On October 3, 1960, The Andy Griffith Show debuted on CBS. The show was a spin-off from The Danny Thomas Show, but it soon eclipsed it in popularity. It would run for eight seasons, with 159 episodes filmed in black and white and the final 90 in color. It became an iconic picture of idyllic small-town life.
But even in the happy town of Mayberry there was sometimes conflict behind the scenes. And for one actor, it led to him leaving the show for good.
The happy world of Mayberry
The Andy Griffith Show featured Andy Griffith in the role of Andy Taylor, the sheriff of the fictional small town of Mayberry, North Carolina. Sheriff Taylor was a widower, raising his son Opie (played by Ron Howard) with the help of his aunt Bee Taylor (Frances Bavier).
His sidekick and deputy was the bumbling Barney Fife, who was played by Don Knotts.
According to Biography, the cast of the show seemed to enjoy themselves almost as their fans enjoyed their work. Griffith was a prankster who loved to tease his castmates and make them laugh. He was known for startling Knotts awake when he took a nap, by dropping a metal canister on the floor.
The rest of the cast returned the playful joking, once taking one of Griffith’s moccasins and hiding it, so he had to wear his character’s shoes home. They had the moccasin bronzed and presented it to him at the end of the season.
The cast was close, but there was one friendship that was special.
Andy Griffith and Don Knotts were friends
When Knotts showed up for the first day of filming, he didn’t know if he would be in any of the following episodes. But the Executive Producer Sheldon Leonard recognized chemistry between Knotts and Griffith.
By the end of the day, he offered him a year-long contract. That was soon changed to a five-year contract, and Barney was officially a permanent part of the show.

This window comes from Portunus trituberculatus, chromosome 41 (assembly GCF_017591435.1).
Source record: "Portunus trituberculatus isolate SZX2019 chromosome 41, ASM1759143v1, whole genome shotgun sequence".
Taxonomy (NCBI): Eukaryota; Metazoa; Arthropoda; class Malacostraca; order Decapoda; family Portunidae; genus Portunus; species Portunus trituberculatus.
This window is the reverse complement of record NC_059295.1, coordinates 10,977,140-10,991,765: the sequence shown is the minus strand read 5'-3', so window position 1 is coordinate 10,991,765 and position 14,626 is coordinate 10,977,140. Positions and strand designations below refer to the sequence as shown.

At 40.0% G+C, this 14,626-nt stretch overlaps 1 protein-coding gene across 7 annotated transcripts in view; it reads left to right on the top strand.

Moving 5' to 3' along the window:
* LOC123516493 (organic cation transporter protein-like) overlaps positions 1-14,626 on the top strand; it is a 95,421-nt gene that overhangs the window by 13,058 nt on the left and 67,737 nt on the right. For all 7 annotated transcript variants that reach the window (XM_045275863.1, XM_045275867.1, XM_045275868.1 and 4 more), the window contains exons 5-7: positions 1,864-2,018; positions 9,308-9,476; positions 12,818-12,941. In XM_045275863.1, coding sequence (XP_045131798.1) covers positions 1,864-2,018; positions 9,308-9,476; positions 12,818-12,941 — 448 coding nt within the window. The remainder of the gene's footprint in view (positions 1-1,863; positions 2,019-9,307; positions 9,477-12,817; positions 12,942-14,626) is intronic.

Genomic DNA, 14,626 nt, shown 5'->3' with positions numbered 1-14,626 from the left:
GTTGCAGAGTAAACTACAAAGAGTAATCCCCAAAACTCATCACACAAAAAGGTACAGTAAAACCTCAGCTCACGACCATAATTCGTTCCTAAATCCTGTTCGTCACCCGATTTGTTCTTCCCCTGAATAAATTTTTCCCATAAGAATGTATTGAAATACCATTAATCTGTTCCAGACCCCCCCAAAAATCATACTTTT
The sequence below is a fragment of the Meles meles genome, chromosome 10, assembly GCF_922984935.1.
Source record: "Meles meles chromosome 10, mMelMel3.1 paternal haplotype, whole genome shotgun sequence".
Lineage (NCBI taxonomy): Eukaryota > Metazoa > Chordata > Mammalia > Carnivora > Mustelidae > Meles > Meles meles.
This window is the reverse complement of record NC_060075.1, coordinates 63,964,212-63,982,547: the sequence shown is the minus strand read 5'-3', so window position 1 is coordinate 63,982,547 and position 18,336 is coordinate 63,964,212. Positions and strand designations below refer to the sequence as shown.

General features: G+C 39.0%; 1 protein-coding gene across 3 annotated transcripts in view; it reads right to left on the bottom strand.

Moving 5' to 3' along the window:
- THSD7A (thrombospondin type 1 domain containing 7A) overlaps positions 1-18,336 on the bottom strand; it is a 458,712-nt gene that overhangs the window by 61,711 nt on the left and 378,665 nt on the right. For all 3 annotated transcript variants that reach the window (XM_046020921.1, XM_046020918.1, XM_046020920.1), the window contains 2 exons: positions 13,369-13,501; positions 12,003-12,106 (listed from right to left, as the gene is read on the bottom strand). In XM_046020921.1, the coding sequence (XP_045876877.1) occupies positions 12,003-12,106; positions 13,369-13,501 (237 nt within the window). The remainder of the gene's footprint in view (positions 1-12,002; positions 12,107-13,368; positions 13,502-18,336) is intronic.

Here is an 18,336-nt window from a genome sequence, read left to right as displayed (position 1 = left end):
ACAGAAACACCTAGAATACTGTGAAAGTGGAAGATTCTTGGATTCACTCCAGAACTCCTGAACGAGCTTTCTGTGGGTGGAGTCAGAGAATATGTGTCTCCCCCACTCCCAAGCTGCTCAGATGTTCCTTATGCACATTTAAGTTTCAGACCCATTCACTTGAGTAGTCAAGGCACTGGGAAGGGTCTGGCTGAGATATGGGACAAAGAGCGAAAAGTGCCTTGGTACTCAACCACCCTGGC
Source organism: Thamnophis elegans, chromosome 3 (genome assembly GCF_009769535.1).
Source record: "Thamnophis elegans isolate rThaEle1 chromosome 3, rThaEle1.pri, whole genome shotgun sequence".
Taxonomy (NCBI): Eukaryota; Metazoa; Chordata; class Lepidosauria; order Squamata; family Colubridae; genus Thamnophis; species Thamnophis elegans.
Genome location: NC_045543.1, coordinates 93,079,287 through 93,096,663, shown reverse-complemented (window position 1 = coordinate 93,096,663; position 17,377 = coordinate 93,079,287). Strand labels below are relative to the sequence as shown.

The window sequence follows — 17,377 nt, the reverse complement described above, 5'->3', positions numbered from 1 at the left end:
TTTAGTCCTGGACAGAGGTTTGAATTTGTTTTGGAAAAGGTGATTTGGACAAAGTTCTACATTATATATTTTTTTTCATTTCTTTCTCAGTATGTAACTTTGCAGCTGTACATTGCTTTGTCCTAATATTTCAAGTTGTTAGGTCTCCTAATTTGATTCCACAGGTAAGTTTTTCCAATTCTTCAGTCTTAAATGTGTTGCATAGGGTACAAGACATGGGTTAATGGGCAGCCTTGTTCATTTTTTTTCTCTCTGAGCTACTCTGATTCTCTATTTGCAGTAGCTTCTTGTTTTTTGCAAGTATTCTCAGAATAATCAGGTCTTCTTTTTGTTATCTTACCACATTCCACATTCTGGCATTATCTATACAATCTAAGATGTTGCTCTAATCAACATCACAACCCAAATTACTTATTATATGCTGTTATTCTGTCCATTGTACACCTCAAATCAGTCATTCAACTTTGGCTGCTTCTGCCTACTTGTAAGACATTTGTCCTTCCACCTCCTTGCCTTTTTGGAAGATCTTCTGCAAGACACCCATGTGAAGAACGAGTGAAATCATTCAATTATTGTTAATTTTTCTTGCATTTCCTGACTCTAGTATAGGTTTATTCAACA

Closer Weekly reports that the Knotts and Griffith had a lot in common, because they came from similar Southern backgrounds, and they came to be close friends. In addition, Griffith was a big fan of Knotts’s considerable comedic talents.
“Andy was the world’s greatest audience for Don,” said Howard, Griffith’s on-screen son. “Don had Andy literally in tears once a week.”
But despite the pair’s friendship, Knotts eventually ran into an issue with the show that couldn’t be overcome.
Contract differences became a problem
According to Fox, the two had an “off-air feud” because Griffith was the owner of 50 percent of the show. This meant that he raked in a lot of profits during its popular run on TV.
Knotts, on the other hand, only drew a salary. When his five-year contract ended he asked for a more lucrative ownership stake, but he was denied. And so he decided it was time to move on.
The friendship between the two stars remained strong in later years, suggesting they reconciled or the disagreement was strictly professional. When Griffith took the starring role on Matlock, Knotts occasionally made guest appearances, and they enjoyed each other’s company as much as ever.
“He’d nail his lines on the first or second take, then do a little jig and make a joke,” one of Griffith’s fellow castmates remembered.”They fell into this routine of singing, laughing and telling jokes.”
Sadly, Knotts died of pneumonia in 2006. Griffith was able to be by his side, and he said that he got the chance to tell him he loved him.
Six years later, Griffith died of a heart attack. But although both talented actors are gone, their work lives on. Fans can still enjoy their friendship by watching them make each other laugh.